The aide had taken another job over the summer; we were already on replacement number two. The first hadn’t lasted a week. This time, they’d sent a young man, with the explanation that maybe he needed a additional male role model. I read between the lines: “he needs someone strong enough to restrain him if necessary.”
I gave my boy a little card at the beginning of the week, “I love you,” printed in Sharpie marker. He was beginning to allow that maybe I did, but still never responded when I spoke the words. “You can keep the card with you as long as you behave,” I told him. “If you’re misbehaving, you have to give it up.”
He really liked the card, so for the first few days worked very hard to keep his disruptions to a minimum. I told the new aide to take the card if the boy was acting out. He was a young guy with a degree and the firm belief that I couldn’t possibly know how to handle this child—hence, his presence. He didn’t take the card.
Our guy’s behavior began to spiral out of control with the aide: screaming in the cafeteria, running around the classroom, pouring glue on his desk. Minor, compared to last year, but I was concerned about escalation.
I bring my thoughts back to the principal’s concerned face. “Where is he now?” I ask.
“Library.” She says. “We couldn’t keep him in the classroom after that. She’ll be fine other than a bruise, but the little girl is very upset.”
I walk around the corner to the library and stop short, stunned. The boy is in the middle of the library, holding court on a special rocking chair. The “cool” one the librarian lets them use if they’ve had stellar behavior. Flipping my card through his fingers, he gazes, stone-faced, at his aide.
The aide is sitting on the floor, staring at his own shoes. A teacher, not my son’s, hovers at the edge of the library, hesitant to enter. I mutter, “Are you kidding me?” and stride past the magazine racks and colorful posters.
“HEY!” I say, standing behind the aide. My son hardly reacts; his eyes widen a fraction. The aide, though, almost falls over. “Whoa! I didn’t even see you coming. You’re like a ninja, man. Wow!”
I frown. “Don’t call me ‘man’—especially not in front of my son.” He nods, scrambling to his feet. Furious, I point to the hall and he follows me.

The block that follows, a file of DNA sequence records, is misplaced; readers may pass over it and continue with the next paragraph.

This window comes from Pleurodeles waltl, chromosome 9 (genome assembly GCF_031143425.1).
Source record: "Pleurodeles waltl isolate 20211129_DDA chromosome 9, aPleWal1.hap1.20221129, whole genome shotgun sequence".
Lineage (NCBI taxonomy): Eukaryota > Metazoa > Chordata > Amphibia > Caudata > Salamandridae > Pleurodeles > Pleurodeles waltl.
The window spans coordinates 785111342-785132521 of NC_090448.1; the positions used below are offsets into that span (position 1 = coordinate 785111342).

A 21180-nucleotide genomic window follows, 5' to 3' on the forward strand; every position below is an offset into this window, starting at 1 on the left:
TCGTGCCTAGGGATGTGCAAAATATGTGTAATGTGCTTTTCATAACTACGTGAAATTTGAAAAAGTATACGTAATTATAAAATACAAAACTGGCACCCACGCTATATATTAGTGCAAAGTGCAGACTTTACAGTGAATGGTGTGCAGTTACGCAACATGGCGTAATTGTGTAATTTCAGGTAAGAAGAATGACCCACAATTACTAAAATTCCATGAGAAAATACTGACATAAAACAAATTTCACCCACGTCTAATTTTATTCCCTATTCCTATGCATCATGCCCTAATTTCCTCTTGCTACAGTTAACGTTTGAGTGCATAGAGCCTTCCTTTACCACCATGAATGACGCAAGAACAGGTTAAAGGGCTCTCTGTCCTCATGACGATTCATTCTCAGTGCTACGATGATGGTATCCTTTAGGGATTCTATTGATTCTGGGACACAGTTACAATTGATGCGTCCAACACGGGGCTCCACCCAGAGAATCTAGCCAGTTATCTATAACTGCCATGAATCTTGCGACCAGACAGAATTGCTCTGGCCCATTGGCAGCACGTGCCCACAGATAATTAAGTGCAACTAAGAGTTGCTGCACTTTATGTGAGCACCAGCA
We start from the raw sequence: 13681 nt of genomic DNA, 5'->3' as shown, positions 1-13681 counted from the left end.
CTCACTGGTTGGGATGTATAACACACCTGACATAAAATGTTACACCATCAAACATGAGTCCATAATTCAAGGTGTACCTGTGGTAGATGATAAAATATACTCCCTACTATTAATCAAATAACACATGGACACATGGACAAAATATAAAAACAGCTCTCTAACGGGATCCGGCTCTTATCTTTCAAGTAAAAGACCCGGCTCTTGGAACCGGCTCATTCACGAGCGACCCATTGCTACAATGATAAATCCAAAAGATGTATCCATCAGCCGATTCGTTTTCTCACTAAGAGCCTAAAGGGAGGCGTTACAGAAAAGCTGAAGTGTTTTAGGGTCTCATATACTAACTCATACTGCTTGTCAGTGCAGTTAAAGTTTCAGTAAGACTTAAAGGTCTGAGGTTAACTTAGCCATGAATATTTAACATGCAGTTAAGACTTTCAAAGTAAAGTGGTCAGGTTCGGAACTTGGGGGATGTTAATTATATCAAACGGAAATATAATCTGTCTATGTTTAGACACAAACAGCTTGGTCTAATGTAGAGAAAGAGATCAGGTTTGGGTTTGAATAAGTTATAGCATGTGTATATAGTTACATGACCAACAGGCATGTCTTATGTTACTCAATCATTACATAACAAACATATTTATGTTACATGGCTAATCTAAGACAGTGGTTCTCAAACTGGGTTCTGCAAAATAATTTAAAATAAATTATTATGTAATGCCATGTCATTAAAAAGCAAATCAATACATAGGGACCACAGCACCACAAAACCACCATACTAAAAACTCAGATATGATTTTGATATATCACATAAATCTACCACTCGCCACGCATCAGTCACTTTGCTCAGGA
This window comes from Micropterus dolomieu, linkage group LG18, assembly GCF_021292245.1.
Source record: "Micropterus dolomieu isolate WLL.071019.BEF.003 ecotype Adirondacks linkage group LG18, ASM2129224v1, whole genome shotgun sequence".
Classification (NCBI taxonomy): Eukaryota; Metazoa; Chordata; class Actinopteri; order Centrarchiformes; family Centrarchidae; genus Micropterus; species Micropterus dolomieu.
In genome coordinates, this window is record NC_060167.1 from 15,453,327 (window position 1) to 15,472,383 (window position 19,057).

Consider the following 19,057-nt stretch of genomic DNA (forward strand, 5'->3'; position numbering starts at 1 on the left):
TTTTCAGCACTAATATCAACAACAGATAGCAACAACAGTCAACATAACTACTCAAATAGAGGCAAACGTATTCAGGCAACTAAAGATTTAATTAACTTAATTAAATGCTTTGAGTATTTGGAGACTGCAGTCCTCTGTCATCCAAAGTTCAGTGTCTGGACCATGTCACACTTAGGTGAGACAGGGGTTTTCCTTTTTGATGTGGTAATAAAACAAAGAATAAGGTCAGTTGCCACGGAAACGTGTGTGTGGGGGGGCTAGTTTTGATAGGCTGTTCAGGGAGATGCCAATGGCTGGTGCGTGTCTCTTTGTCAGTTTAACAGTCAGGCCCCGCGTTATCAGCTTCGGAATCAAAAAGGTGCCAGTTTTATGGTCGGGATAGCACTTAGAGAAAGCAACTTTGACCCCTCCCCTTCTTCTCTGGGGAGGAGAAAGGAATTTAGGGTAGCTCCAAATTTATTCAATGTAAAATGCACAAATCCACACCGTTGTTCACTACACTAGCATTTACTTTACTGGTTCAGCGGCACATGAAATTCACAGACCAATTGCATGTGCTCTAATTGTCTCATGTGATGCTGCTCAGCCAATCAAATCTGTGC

“Why is he in that chair? It’s a reward chair. Why does he have the card in his hands? I told you to take it if he acts up. Slamming another child’s head into a wall is definitely acting up. Why are you sitting on the floor? You are the adult. What is the problem here?” I glare at him, incensed.
Flustered, he wipes his hands on his khaki pants and says, “I don’t really know. I mean, he was sort of cranky this morning, but I got him to do about half his work, so we went to lunch and I bought him ice cream for cooperating—”
“WHAT?” I break in. “Are you KIDDING me? We’ve HAD THIS CONVERSATION. He CAN’T HAVE SUGAR. He gets crazy. You have asked me almost every day if you can take him for ice cream after school, and every day I have told you that you may not. So you bought him ice cream AT school?” I am fuming; I try not to raise my voice but am not successful.
“Well…” he stays, “in one of my classes, we learned that food can be a great reward tool, and I wanted to give it a try with him since nothing else seems to be working.”
I cut in. I’m not normally rude, but right now I can’t even think straight. “Yes, but he’s lived with me for a year, and you’ve known him for four days. I told you he can’t have it and you deliberately went against those instructions. I understand that at some level he is responsible for his own actions, but sugar puts him out of control.
As I’ve said before—if he has sugar, he’s maniacal within twenty minutes. So you thought you’d test it out AT SCHOOL. Maybe he would have slammed that girl into the wall regardless, but I’m betting not.
NOW, I have to deal with the school and a suspension and her parents—very likely because you thought you knew better than the countrified foster mama. Let me tell you something. We live in this county because we don’t want to live on top of people in the city: I’m no country bumpkin. I’ve worked with several levels of special needs children for fourteen years and I have my master’s degree. I have an undergrad in counseling. I’m not an idiot. If I make a request, you follow it. Got it?”
Like I said, I’m not usually rude, but I was P-I-double S-E-D. (Angry, not drunk, mind you. Just to be clear for my international friends.)
Incompetent aide in tow, I re-enter the library. “Let’s go. NOW.”
Meek and obedient, my son hands me the card. “You should take this,” he whispers.
As I sign him out, the principal tells me the girl’s parents have taken her to the doctor to be sure there’s no permanent damage. I grit my teeth, praying she’s fine. What we don’t need right now is a lawsuit. This year has already been Hell on Earth.
I stare out the window.